Our wholesaler driver arrived smiling, usually a worrying sign. “I'm super speedy this afternoon,” he announced. “The personal digital assistant scanner is bust, so we’re back to paperwork and it’s so much quicker!”
“He’s right,” I thought, as I considered all the electronic processes around me: the responsible pharmacist log, the fridge thermometer, our repeat prescription system, and as for the EPS – don’t get me started.
“Oh, thank God. They’ve done Mrs Smith’s repeat dispensing dosette scripts on paper,” said our pharmacy technician Jen. “It’s so much quicker to process than EPS repeat dispensing.” I’m left wondering what became of the paperless world that we were promised 20 years ago.
The technology enabling the NHS to send easily readable documents from one location to another with security is available, but it’s not in place, and so we continue to use paper FP10s. And we still send faxes, because it’s quicker and more practical to stick a piece of paper into a slot that unequivocally pops out at the recipient’s end than to amend or annotate pdf documents and send them via shared email accounts, to sit on a server unread.
The NHS is not really set up for technology. I was giving a talk to a stroke group this afternoon, and my leaving advice was “never assume anything happens automatically, the NHS administration is horrendous!”. This will only get worse.
Thousands of years of development meant slate and chalk eventually became paper and biros, because that proved the most effective and user-friendly visual communication device. Although the pace of development has since increased 1,000-fold, it seems the NHS has not understood the adoption of user-friendly technologies, like email and contactless payment. It seeks instead to use convoluted security systems that would impress MI6 yet are disproportionate to any true threat.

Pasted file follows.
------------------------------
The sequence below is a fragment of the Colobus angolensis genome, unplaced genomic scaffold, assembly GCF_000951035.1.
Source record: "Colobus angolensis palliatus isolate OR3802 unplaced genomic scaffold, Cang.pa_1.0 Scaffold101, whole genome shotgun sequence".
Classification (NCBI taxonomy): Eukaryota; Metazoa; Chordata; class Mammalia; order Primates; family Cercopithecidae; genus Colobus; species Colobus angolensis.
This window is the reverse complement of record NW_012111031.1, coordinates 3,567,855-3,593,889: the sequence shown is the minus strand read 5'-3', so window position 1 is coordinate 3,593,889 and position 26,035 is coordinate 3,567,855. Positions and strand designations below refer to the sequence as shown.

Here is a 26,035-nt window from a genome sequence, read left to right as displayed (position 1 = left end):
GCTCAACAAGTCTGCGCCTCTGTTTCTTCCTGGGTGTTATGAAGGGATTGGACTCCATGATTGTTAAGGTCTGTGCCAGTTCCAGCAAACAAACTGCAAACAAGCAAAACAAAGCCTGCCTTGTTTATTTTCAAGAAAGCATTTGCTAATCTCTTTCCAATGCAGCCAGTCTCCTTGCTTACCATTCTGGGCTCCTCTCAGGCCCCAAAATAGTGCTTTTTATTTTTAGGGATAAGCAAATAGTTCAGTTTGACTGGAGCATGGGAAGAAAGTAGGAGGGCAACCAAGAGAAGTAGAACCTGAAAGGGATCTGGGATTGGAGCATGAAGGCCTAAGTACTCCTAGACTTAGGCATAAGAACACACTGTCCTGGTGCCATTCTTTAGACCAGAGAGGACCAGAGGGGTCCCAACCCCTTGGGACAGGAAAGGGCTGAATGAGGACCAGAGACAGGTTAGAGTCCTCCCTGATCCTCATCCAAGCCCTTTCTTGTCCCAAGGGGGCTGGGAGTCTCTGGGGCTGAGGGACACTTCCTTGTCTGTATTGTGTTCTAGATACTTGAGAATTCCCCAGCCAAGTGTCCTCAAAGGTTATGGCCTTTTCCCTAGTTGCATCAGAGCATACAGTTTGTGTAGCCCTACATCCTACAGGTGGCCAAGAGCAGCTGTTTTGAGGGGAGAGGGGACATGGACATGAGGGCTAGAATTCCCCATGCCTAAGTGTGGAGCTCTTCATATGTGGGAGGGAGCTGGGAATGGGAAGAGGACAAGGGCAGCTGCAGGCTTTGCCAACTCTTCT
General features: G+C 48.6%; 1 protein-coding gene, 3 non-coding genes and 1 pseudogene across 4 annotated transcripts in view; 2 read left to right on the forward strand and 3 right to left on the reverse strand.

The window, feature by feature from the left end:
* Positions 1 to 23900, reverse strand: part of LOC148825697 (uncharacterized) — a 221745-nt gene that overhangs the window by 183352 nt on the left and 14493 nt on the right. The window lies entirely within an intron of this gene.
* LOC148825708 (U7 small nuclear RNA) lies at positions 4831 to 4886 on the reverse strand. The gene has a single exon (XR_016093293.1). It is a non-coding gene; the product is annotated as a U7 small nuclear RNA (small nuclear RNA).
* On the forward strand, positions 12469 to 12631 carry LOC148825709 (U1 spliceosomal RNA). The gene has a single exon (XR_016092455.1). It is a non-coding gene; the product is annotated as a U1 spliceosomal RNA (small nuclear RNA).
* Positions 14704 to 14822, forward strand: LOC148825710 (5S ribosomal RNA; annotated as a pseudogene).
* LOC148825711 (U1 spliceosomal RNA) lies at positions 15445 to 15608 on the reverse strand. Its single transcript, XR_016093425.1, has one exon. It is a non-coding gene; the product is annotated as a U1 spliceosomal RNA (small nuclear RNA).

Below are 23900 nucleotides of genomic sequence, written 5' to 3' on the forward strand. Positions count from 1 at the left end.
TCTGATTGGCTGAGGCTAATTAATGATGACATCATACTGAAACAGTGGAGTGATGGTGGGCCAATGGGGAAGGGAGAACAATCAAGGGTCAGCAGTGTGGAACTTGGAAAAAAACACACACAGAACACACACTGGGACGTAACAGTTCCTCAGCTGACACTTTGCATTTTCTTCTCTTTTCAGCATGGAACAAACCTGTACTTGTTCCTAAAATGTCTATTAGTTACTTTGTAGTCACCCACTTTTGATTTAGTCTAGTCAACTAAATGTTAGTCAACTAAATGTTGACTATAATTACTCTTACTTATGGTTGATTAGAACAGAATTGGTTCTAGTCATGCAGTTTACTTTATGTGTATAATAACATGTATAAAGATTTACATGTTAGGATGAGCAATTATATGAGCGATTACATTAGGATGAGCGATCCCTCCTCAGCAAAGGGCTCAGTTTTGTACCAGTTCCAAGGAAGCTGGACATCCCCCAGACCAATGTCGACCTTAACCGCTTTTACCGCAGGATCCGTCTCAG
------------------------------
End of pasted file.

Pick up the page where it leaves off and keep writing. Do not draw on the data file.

Talk of disproportionality brings me onto the emperor's new clothes that is the Falsified Medicines Directive (FMD), the EU’s anti-counterfeit legislation requiring all pharmacies to scan barcodes on packaging at the point of dispensing. Regardless of hard or soft Brexit, how long will it be before a think group sums up the cost to the NHS of this pointless, ineffective, naval-gazing travesty and calculates how many patient lives could actually have been saved if that money had been spent on clinical care?
It beggars belief that NHS England and the Pharmaceutical Services Negotiating Committee have allowed this to proceed at an individual pharmacy level, and yet I have had to buy a £600 paperweight with a scanner that sits uselessly in the corner of the dispensary, when all that was needed is a standard operating procedure that says “all drugs must be purchased from reputable approved wholesalers”.
You could even just write that on a piece of paper.